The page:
Designing MouseBot Part 2: Toons and Tech

After spending a year and a half fleshing out the console-first, ultra-detailed, gritty, futuristic, sci-fi world of Riptide: Renegade, we wanted a breath of fresh air. Since we had a ton of fun making the Beach Buggy series, something fun and cartoony seemed like a good general direction. 

Flat shaded, or simplistic elegance, has been a trend for indie developers for a while. This is in part due to the manpower necessary to achieve a realistic look. Realism takes a much longer time to develop because of a lot of very small, time consuming variables. We are used to realism; we live in it every day -- it's only natural to be less forgiving when something seems off. With stylized visuals, when executed by a small team with only one or two artists, you're able to cut a lot of corners. There’s no thirst for massive amounts of texture detail, polycounts that require many LODs, countless particle effects, or other “next gen” traits. All you have to worry about is general aesthetic. When one or two artists are building all of your art assets, they don't require documents and lists detailing the art style and what rules to abide by for the whole thing to feel congruent.

Because we were going with a super stylized look, we had to decide what that style was going to be, and how we would execute it. We had a few technical things to keep in mind for the art style that we knew we wanted to try out: no normal maps, a simplistic cell shaded feel, and to make good use of the dynamic lights we had. Since we knew we wanted this development cycle to be short, our emphasis was on art that was quick to author but made a strong visual impact. Simplistic was key. 

I used vertex coloring in both the Riptide GP and Beach Buggy series, and found it to be a really powerful tool. In those games it was mostly used for faked ambient occlusion or lighting. We took it up a notch in MouseBot: Many models in the game are 100% vertex color, with no texture information. This took out the need to UV most models, and avoided having our time consumed with authoring a lot of textures, including normal maps. It also had the included benefit of running extremely efficiently on even the oldest devices. The floors and walls used the largest textures because they take up a huge amount of your screen and you see them a lot.

This is a screenshot of a flat-shaded trap tile (consistently lit on every face). The only textures are on the screws and the hallway floor and walls. You can see the green lighting, which was faked using vertex colors. This, when paired with an actual dynamic light, worked really well to fake lighting detail we were not able to achieve because of technical restraints.

This is a screenshot of a flat-shaded trap tile (consistently lit on every face). The only textures are on the screws and the hallway floor and walls. You can see the green lighting, which was faked using vertex colors. This, when paired with an actual dynamic light, worked really well to fake lighting detail we were not able to achieve because of technical restraints.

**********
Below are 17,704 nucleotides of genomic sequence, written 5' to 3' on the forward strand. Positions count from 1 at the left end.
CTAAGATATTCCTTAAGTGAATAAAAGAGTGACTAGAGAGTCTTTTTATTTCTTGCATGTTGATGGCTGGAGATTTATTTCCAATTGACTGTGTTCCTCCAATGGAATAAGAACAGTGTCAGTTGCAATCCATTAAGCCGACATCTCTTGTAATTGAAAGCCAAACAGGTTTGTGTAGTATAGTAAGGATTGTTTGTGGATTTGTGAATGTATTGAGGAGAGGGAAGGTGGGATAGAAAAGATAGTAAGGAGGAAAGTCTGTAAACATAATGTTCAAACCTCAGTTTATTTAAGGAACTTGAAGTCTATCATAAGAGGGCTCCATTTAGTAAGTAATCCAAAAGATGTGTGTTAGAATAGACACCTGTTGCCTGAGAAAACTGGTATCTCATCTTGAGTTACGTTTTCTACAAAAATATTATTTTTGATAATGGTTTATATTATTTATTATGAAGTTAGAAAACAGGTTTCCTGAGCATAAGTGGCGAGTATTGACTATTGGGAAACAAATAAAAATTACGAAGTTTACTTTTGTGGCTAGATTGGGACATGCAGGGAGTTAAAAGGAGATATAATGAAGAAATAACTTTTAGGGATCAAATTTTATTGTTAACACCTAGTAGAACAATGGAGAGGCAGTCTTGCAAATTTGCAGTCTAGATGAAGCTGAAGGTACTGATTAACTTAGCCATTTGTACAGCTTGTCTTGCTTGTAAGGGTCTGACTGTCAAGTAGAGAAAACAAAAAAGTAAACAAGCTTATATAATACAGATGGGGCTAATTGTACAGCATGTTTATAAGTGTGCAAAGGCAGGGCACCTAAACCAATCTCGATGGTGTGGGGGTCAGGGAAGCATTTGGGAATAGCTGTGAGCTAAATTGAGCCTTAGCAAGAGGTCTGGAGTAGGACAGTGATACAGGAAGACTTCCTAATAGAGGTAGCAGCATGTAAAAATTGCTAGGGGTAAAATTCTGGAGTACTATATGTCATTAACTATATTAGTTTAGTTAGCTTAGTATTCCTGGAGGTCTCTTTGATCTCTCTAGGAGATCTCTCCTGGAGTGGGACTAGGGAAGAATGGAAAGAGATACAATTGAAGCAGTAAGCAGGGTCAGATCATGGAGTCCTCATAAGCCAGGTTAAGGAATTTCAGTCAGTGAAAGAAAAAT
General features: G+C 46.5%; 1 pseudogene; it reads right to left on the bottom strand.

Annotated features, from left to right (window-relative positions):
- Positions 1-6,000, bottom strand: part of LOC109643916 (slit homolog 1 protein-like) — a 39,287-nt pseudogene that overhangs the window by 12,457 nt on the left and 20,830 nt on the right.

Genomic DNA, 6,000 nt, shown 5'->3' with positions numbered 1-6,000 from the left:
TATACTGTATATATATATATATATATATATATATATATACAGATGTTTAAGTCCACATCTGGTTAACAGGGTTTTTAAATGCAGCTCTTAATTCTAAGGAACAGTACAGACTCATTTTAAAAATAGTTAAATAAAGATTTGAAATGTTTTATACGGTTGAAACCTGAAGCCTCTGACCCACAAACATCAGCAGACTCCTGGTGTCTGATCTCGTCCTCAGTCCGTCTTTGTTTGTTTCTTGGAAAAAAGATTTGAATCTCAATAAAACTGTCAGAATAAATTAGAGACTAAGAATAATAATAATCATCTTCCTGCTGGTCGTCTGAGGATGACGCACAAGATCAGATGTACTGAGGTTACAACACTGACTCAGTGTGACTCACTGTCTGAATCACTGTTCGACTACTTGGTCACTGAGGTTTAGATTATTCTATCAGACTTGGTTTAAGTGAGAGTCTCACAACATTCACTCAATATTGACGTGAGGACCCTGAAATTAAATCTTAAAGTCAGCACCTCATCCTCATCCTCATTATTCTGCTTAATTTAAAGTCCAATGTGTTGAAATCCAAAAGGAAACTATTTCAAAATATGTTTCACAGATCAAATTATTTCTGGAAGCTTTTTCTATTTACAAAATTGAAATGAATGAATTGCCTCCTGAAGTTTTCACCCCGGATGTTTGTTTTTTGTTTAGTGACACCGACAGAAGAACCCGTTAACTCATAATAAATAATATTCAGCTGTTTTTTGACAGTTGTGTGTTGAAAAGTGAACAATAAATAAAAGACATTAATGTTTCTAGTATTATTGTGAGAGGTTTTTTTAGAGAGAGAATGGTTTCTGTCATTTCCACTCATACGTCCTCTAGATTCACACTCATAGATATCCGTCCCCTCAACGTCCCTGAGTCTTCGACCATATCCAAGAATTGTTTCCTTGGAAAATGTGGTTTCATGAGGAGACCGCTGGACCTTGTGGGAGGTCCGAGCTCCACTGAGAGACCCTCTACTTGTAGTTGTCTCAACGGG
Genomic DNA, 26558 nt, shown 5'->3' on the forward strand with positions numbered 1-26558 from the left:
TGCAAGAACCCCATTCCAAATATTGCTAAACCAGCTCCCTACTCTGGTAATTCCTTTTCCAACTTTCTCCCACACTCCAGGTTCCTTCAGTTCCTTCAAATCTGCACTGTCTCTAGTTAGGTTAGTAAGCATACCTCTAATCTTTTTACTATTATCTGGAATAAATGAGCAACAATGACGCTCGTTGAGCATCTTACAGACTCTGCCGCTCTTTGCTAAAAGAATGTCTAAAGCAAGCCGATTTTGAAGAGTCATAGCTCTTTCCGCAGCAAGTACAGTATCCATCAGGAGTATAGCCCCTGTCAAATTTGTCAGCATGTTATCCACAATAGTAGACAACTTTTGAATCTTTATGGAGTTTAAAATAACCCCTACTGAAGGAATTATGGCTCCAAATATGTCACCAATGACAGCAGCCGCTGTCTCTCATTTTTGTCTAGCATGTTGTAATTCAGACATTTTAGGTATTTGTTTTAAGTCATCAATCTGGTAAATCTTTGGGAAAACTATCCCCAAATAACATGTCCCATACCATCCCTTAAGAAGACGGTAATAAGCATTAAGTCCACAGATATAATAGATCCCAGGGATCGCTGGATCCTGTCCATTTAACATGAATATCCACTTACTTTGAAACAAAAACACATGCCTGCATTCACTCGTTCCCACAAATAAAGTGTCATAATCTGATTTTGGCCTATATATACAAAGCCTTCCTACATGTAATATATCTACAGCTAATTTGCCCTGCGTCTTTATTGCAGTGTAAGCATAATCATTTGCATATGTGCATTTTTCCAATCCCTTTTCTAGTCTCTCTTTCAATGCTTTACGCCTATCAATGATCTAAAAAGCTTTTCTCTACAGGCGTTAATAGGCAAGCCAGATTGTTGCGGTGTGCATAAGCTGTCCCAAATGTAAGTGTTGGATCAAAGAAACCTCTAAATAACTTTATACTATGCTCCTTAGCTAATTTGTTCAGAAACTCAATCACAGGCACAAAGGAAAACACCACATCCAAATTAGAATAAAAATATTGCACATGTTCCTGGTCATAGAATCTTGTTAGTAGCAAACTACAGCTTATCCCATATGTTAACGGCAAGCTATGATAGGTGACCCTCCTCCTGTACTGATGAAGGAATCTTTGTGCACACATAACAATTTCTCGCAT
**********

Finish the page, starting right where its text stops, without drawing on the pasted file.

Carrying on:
This is the finished trap in game

This is the finished trap in game

We purposefully did not use a strong directional light (like a sun, or an overhead light fixture) when making the lighting schemes for MouseBot, meaning most of the brightness is coming from an ambient light, so it's more flat shaded than not. Each model was independently vertex colored to fake some generic lighting. 

Examples of flat-shaded props that are completely vertex colored

Examples of flat-shaded props that are completely vertex colored

A big part of the unique look of MouseBot is the metal. We did a lot of experimentation on what the shine would look like. It had to be simple and solid to fit the style we were shooting for, but also have it work with out currently existing method of cube mapping. The cube maps are applied additively so only the white information shines through. Also, because of the way cube maps stretch and deform across polygon faces, a few different ones had to be authored depending on what kind of surface it was used on. 

Example of two of the cube map textures we made

Example of two of the cube map textures we made

The same two cube maps in action

The same two cube maps in action

Skyboxes are typically painted onto a dome or sphere shape to simulate a sky, but MouseBot takes place inside so we had to figure out a different alternative. Because of the miniature scale and the way distance fogging works, we ran into a few road bumps just trying to throw a straight geometry roof overhead. It either felt way too close to the ground or was completely obscured by the distance fog. We created our own celing object that allowed us to place the ceiling closer to the camera than it would naturally be. Each ceiling type had its own parallax settings, so it could be told how quickly to move against the camera, which helped simulate the height of the ceiling. We created tiles, which was instanced out to the farthest fog plane. Everything below the skybox was filled with our fog color so it blended seamlessly. 

Tiling ceiling geometry for the garage and lab environments

Tiling ceiling geometry for the garage and lab environments

The asylum celing in game with distance fog

The asylum celing in game with distance fog

It's an important as an artist and also a fun challenge to work within specific technical boundaries to fit a project. It forces creativity in ways you wouldn't have previously thought, and confronts problems to solve within a team environment to establish a common goal. Know generally what you want to achieve from the start and work within your means to achieve it.